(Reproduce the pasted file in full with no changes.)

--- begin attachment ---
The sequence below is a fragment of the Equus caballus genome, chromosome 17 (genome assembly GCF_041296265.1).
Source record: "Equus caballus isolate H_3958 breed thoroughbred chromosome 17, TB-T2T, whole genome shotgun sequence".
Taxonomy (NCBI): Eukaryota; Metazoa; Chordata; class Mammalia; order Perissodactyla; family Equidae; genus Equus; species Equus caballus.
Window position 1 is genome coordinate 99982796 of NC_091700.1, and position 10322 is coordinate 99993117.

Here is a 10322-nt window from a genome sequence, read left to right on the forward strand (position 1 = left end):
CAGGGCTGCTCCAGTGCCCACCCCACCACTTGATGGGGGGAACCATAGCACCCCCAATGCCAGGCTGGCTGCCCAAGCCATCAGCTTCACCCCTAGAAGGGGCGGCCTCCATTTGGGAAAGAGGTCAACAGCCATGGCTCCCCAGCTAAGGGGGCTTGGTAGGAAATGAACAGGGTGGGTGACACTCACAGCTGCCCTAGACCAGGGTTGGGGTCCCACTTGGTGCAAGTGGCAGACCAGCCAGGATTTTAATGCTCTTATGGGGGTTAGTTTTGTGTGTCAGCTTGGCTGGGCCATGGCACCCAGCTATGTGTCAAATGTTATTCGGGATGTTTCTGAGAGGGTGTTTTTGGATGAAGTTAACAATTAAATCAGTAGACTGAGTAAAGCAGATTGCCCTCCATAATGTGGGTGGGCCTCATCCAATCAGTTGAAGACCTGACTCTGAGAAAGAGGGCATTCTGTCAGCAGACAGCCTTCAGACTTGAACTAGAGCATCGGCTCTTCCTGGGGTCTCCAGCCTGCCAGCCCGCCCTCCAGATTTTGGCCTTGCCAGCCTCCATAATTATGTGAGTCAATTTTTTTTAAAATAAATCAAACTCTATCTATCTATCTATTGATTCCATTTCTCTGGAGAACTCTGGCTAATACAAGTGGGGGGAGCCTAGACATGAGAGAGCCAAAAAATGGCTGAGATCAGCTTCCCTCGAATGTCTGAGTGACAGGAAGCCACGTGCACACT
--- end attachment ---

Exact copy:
The sequence below is a fragment of the Equus caballus genome, chromosome 17 (genome assembly GCF_041296265.1).
Source record: "Equus caballus isolate H_3958 breed thoroughbred chromosome 17, TB-T2T, whole genome shotgun sequence".
Taxonomy (NCBI): Eukaryota; Metazoa; Chordata; class Mammalia; order Perissodactyla; family Equidae; genus Equus; species Equus caballus.
Window position 1 is genome coordinate 99982796 of NC_091700.1, and position 10322 is coordinate 99993117.

Here is a 10322-nt window from a genome sequence, read left to right on the forward strand (position 1 = left end):
CAGGGCTGCTCCAGTGCCCACCCCACCACTTGATGGGGGGAACCATAGCACCCCCAATGCCAGGCTGGCTGCCCAAGCCATCAGCTTCACCCCTAGAAGGGGCGGCCTCCATTTGGGAAAGAGGTCAACAGCCATGGCTCCCCAGCTAAGGGGGCTTGGTAGGAAATGAACAGGGTGGGTGACACTCACAGCTGCCCTAGACCAGGGTTGGGGTCCCACTTGGTGCAAGTGGCAGACCAGCCAGGATTTTAATGCTCTTATGGGGGTTAGTTTTGTGTGTCAGCTTGGCTGGGCCATGGCACCCAGCTATGTGTCAAATGTTATTCGGGATGTTTCTGAGAGGGTGTTTTTGGATGAAGTTAACAATTAAATCAGTAGACTGAGTAAAGCAGATTGCCCTCCATAATGTGGGTGGGCCTCATCCAATCAGTTGAAGACCTGACTCTGAGAAAGAGGGCATTCTGTCAGCAGACAGCCTTCAGACTTGAACTAGAGCATCGGCTCTTCCTGGGGTCTCCAGCCTGCCAGCCCGCCCTCCAGATTTTGGCCTTGCCAGCCTCCATAATTATGTGAGTCAATTTTTTTTAAAATAAATCAAACTCTATCTATCTATCTATTGATTCCATTTCTCTGGAGAACTCTGGCTAATACAAGTGGGGGGAGCCTAGACATGAGAGAGCCAAAAAATGGCTGAGATCAGCTTCCCTCGAATGTCTGAGTGACAGGAAGCCACGTGCACACT